STD’s are on the rise in adults age 60 and up
March 16, 2021
Though it may come as a surprise to some, the rate of sexually transmitted disease (STD) infection has been steadily increasing among men and women over the age of 60 for the last seven years.
To be fair, seniors aren’t alone. According to the Centers for Disease Control and Prevention (CDC), one in every five Americans has an STD. It is important to note this figure does not include the thousands of people infected with an STD who have not been tested because they are asymptomatic.
The CDC’s most recent estimates show there are approximately 26 million new infections in the United States each year, costing the American healthcare system nearly $16 billion in direct medical costs alone.
Another concern—anyone who is sexually active could be exposed to HIV, the virus that causes AIDS. CDC statistics indicate that adults age 50 and older make up almost half of the population living with HIV in the United States.
According to Texas MedClinic Chief Operating Officer and practicing physician Dr. David Gude, the repercussions of an undiagnosed STD can be severe. “STD’s put men and women at risk for lifelong health complications like severe reproductive health issues and increased risk in contracting another STD.”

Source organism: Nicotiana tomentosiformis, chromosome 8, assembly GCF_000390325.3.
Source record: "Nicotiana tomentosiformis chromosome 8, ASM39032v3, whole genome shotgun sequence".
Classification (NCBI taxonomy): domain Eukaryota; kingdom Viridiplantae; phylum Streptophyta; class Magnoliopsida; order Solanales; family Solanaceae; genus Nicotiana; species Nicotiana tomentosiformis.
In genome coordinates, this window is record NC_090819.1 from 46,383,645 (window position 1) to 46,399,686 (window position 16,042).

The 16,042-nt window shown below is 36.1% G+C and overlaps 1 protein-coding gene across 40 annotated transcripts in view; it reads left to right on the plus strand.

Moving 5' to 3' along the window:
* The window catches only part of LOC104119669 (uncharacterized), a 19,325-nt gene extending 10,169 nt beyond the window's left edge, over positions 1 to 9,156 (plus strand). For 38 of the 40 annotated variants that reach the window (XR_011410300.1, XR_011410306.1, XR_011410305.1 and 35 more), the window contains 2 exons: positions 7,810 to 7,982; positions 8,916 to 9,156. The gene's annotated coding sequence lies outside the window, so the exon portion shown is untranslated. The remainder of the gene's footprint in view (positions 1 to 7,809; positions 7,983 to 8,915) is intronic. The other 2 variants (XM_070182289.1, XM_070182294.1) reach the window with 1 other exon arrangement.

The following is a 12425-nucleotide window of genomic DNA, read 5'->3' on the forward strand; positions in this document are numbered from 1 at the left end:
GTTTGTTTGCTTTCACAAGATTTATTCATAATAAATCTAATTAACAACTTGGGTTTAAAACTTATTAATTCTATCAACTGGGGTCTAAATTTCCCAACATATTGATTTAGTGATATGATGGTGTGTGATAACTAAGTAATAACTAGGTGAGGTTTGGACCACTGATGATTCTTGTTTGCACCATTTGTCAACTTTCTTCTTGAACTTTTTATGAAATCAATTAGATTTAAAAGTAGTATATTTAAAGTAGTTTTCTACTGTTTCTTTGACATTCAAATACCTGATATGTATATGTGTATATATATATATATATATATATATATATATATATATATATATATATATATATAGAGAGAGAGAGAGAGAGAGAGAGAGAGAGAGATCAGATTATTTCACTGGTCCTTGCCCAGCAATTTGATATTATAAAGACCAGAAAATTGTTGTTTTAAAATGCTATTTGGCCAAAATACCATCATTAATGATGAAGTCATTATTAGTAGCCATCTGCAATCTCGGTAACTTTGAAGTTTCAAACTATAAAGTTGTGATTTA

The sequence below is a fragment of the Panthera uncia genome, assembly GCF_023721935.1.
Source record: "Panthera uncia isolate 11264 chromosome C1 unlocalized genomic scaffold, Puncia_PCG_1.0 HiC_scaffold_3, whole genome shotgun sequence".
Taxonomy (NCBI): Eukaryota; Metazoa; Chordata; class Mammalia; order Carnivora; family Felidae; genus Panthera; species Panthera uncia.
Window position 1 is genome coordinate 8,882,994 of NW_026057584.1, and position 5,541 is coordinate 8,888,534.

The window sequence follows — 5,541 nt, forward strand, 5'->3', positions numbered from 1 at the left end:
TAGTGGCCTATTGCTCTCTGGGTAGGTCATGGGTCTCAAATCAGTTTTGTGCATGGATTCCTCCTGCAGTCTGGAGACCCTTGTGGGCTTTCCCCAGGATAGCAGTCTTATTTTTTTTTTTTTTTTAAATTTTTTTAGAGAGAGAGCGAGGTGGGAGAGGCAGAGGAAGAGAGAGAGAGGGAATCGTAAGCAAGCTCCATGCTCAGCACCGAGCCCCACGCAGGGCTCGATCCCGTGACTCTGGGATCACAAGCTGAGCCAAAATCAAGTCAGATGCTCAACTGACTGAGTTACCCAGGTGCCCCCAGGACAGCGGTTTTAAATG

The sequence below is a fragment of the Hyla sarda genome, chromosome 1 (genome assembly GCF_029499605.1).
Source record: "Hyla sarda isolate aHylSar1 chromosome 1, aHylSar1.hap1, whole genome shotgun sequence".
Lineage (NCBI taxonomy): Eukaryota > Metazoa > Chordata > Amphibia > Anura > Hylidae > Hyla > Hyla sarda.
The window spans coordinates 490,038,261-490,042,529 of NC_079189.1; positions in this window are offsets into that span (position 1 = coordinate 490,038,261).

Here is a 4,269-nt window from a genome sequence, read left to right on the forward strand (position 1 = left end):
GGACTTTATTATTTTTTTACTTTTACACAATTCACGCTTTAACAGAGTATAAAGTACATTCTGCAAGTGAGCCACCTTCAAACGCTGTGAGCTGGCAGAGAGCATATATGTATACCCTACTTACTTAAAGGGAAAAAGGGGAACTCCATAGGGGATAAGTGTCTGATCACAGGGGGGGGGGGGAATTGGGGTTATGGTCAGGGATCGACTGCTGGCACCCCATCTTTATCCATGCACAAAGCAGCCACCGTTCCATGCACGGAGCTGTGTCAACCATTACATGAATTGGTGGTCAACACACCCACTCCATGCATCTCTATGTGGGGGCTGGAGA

According to a recent poll conducted by the University of Michigan, among adults age 65 – 80, 74% believe sex is an important part of a romantic relationship, and 54% reported being sexually active.
Yet, older adults may have missed the formal sex education that began in the 1980’s when HIV/AIDS was discovered and may not realize protected sex provides benefits even after the risk of pregnancy is no longer a concern.
Testing is critical in every population, but especially so with seniors who may have compromised immune systems. Yet, many sexually active seniors avoid getting tested, often due to a lack of education about STD’s or out of embarrassment. Unfortunately, this prevents seniors from the benefits of medication that may be implemented in the early stages of infection. Delaying treatment can lead to serious, and sometimes permanent damage.
The bottom line is this—if you are sexually active at any age you should use a condom unless you are in an exclusive relationship and get tested for STD’s. There are many incorrect assumptions about STD’s and testing. Click here to read our article on Six Common Myths About STD’s. It’s also important to speak to your doctor, who can answer any questions you have, and to request testing if you’re sexually active.
Talk to your doctor if you have questions about STD’s or getting tested.